One of the first things that might come to mind when talking about energy-saving initiatives is day cleaning. The practice seeks to utilize daylight hours for cleaning services, thus avoiding the energy and electricity costs of a cleaning crew’s presence after-hours. It has been touted for years as a green or sustainable practice, and more BSCs are interested in offering the service.

Owner-occupied facilities are the most interested in day cleaning, Greenland says — particularly insurance companies, who are aggressively seeking cost cutting initiatives and also tend to be good corporate stewards.

There are direct and indirect impacts of day cleaning, says Greenland — not only for customers but also for Aetna employees and company culture.

“Even though we’re not seeing a huge savings on the cleaning side of things — maybe 1 to 3 percent — our employees have better uniforms, we’re paying them a higher wage, and they’re full time,” Greenland says. “The customer is picking up 15 to 20 percent savings in electricity, plus they aren’t paying for day porters and they may not need to have as much security at night, which is a big savings.”

Every building in which a day cleaning program has been implemented has shown a huge spike in tenant satisfaction, he adds.

When State Farm transitioned to day cleaning, engineers at one of its offices tracked energy bills for lighting throughout the course of a year. That building saved 7 to 8 percent on energy during that first year, Spencer says — and that number has been consistent throughout State Farm’s buildings. Customers who operate facilities in California or the East Coast may stand to save even more, since they pay more per kilowatt.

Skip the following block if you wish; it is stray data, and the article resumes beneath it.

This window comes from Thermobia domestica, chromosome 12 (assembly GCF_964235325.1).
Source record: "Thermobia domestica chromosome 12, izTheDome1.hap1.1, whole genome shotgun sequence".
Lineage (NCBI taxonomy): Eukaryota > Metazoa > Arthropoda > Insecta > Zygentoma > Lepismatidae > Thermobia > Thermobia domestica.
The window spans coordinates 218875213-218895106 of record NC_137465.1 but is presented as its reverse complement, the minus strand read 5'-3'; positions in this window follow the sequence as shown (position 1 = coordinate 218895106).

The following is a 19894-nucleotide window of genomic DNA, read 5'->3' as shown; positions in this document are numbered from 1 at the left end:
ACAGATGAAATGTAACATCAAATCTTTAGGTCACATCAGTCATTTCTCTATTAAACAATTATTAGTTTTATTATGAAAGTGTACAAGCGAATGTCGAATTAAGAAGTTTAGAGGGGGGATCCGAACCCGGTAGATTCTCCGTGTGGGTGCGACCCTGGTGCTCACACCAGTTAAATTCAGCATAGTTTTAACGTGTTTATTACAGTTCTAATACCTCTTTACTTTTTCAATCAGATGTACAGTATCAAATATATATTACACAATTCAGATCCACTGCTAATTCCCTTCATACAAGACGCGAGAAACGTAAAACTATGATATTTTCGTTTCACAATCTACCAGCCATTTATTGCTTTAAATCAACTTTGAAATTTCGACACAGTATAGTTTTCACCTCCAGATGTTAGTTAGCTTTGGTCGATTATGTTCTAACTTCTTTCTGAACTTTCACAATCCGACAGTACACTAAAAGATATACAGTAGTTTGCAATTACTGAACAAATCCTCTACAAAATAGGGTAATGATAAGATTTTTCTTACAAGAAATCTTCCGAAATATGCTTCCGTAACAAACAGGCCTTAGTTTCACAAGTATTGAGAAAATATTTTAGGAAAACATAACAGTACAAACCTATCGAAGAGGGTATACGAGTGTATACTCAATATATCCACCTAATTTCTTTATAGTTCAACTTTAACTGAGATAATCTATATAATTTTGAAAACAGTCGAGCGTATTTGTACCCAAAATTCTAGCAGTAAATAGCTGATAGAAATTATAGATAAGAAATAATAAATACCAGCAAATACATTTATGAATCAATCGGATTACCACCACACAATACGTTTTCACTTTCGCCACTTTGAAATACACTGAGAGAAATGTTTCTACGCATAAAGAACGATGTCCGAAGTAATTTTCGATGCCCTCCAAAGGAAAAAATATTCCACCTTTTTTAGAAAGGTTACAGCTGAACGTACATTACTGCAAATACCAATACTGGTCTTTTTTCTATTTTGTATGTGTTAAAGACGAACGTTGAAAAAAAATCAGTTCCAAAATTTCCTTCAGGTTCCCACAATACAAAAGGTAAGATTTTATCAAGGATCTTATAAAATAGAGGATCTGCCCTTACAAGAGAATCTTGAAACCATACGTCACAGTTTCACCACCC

“We had an office in the Northeast United States that saved 7 percent on energy in that building. Not only did they save $120,000 in cleaning costs on that property, but they saved more than $250,000 on energy, just by turning the lights off at night,” Spencer says.

Since everyone gets an energy bill every month, every customer stands to benefit from energy-saving initiatives.

“People are definitely looking for any way to add value without cost, and using LEED principles, day cleaning and environmentally conscious programs that don’t cost additional money, those are great things for our customers,” Greenland says. “They can look great to their bosses and their tenants and customers without sacrificing quality, and saving money at the same time. I see it as a
win-win. They just have to be ready to try something different.”

Customers who are interested in day cleaning need to understand that it’s not simply night cleaning done during the day. It can create some challenges, so it’s important to get a minimum six-month commitment to the program so behavior and perceptions can change. Open, honest conversations about managing expectations are necessary for a day cleaning program to be successful.

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